This Is What Happens In Your Brain When You're Turned On

by Kaitlyn Wylde
Embrace and kiss a couple in love on a spring morning in nature. Valentine's day, a close relationsh...

Getting turned on refers to a physiological reaction we have to stimuli that gets us mentally and physically prepared for sex. Quite literally, it's like turning on a light switch — where there was darkness is light now. Where there was nothing, there is sensation now. While there are some obvious indicators, what actually happens to your brain when you get turned on is not likely something many of us put much thought into. But honestly, you should, because it's fascinating, and sexy.

Physically, our bodies portray arousal in subtle ways, blushing, dilation of the pupils, increase of blood flow and lubrication to the genitals, erecting nipples, but chemically, our bodies are doing even more exciting things, on a totally invisible scale. According to Dr. Jess O’Reilly, resident sexologist for ASTROGLIDE, sex is a brain activity more than it is a body activity.

"Though we often associate the heart with love and sex, its involvement in sexual processes is actually very minimal in comparison to that of the brain." O’Reilly tells Bustle that while sex is a multi-sensory experience (that intersects with physical, psychological, relational, and emotional processes), all of the senses are connected to the brain.

"Your brain on sex looks something like this: The pituitary gland is lit up; the nucleus accumbens and ventral tegmental are activated; the hypothalamus is kicked into high gear," O’Reilly says. It's a firestorm of words and reactions that are hard to pronounce but that even in their complexity look sexy. "Essentially," O’Reilly breaks it down, "as you’re slipping into euphoria, the center of reasoning and behavior in your brain completely shuts off." Aka, the more turned on you get, the less room you have for other thoughts. You brain becomes a pleasure center and all you can focus on is "yes, yes, yes."

While sex is surely a physical and chemical activity, O’Reilly tells Bustle that it's officially proven to be an emotional one, too. "Confirmed by positron emission tomography (PET) scans of the brain taken during sexual activity and orgasm, the scans showed that during sex, the brain’s reward circuit lights up. Both the amygdala, which controls emotion, as well as the area which manages muscle function are activated." Meaning, you are both physically and emotionally feeling the rewards of positive sensations — your body feels good, your thoughts are positive, if you're enjoying it. "From a chemical perspective, the zones related to dopamine release turn into hotbeds of activity during sex, resulting in heightened levels of the feel-good neurotransmitter," O’Reilly explains. Meaning, your brain is being triggered to send chemicals into your blood stream that create a general positive feeling, proving that for most healthy adults, it feels good to get turned on, in more ways than one.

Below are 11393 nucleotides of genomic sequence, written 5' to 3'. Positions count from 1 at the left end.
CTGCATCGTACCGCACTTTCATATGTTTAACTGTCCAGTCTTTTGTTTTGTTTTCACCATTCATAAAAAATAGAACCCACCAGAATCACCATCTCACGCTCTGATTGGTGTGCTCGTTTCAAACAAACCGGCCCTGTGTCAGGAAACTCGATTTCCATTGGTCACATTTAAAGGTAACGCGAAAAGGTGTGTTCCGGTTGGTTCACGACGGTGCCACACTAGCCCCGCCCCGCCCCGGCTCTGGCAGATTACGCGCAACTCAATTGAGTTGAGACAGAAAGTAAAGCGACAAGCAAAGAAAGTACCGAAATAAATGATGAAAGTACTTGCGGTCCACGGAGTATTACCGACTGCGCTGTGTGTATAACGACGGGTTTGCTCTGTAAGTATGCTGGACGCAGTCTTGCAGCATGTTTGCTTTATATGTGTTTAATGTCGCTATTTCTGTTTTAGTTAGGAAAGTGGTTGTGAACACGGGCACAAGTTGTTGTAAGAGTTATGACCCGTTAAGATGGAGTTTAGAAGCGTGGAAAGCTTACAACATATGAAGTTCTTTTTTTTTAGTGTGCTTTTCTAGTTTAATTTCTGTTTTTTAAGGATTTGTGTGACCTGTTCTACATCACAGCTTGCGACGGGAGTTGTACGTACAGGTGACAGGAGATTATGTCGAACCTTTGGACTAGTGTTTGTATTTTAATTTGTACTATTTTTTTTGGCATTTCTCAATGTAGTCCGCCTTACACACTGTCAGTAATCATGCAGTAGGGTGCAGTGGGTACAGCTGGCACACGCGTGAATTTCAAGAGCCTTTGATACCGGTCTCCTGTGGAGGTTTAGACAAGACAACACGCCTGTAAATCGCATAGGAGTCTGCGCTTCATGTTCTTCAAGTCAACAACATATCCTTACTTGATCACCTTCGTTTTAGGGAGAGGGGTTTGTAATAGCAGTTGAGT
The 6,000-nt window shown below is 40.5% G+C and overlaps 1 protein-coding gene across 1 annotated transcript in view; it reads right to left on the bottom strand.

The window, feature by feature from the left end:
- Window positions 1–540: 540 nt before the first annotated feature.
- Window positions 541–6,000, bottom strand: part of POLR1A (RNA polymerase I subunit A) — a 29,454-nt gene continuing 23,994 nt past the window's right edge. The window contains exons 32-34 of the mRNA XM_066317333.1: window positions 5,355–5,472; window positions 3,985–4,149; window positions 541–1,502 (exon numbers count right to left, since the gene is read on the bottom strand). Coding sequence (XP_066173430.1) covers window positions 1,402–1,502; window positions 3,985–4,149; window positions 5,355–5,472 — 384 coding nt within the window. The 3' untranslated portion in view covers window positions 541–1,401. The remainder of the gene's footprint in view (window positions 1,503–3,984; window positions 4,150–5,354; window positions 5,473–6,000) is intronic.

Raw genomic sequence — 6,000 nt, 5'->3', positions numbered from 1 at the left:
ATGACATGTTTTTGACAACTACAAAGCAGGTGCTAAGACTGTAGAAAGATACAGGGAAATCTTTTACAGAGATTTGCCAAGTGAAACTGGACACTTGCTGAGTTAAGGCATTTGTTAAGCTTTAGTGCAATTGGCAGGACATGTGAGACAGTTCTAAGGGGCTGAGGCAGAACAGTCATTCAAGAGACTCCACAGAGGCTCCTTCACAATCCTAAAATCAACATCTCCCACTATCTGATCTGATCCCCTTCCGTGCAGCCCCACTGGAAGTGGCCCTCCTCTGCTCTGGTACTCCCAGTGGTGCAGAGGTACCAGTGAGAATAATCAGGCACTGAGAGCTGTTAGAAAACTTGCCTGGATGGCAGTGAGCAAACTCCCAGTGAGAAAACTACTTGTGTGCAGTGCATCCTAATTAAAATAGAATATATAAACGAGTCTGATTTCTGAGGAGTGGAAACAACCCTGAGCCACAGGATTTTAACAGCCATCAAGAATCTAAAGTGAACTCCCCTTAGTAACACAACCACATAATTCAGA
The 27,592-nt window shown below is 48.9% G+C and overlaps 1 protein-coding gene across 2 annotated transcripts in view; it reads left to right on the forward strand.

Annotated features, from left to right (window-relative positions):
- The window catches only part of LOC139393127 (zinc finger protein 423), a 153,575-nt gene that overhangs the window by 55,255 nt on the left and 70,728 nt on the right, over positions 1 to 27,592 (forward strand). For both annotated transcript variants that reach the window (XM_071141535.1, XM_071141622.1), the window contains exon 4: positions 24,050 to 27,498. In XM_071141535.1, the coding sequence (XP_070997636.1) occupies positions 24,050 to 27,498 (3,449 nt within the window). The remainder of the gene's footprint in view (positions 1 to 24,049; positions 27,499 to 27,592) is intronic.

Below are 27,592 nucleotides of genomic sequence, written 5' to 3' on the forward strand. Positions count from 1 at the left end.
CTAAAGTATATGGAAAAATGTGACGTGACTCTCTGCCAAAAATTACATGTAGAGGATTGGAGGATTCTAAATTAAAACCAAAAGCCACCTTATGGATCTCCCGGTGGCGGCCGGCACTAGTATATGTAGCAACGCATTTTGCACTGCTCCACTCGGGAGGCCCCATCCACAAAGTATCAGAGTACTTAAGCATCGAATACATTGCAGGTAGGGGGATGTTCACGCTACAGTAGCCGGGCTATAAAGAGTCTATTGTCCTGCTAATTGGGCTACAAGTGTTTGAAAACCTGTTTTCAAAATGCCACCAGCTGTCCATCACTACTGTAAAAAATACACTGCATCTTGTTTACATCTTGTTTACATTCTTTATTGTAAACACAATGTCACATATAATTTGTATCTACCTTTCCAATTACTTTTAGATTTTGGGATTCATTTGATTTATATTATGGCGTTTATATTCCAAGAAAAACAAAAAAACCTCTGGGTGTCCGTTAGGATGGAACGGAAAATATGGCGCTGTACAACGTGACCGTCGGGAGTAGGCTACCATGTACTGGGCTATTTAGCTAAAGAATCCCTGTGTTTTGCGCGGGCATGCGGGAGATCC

Additionally, "when the pituitary gland becomes activated, endorphins, oxytocin, and vasopressin are released, promoting intimacy, bonding and even pain reduction," O'Reilly says. Yes, arousal can even fight off a headache or at least distract you from certain dull or chronic pains. "These evident brain responses can serve to help you to understand and manage your emotions before, during, and after sex," O’Reilly tells Bustle, reminding us the real meaning of getting "carried away".

If you're imagining your aroused brain like a Lite Brite, that's just about right. O’Reilly says that the human brain during orgasm looks almost identical to a brain on drugs, also shedding light on why it's possible to get hooked on sex, too. "Since the lateral orbitofrontal cortex, the section responsible for rational decision-making, turns off completely during orgasm, we often toss logic aside when we’re faced with the prospect of sex," O’Reilly warns, stressing the importance of being aware of the power of arousal.

Whether you're watching a steamy scene on the screen or getting close with a potential partner, your brain is shifting into a powerfully ambitious mode that's going to have room for only one thought: sex. So if you are in a position to transition into sex, it's important to know that your brain is not going to be on call to help you decide whether or not having sex is a good idea or not. Don't ever belittle your sex drive, if you've decided in your pre-aroused mind that engaging in sex isn't a good idea, make that clear to the person you're with and create distance if you need to.


Dr. Jess O’Reilly, sexologist.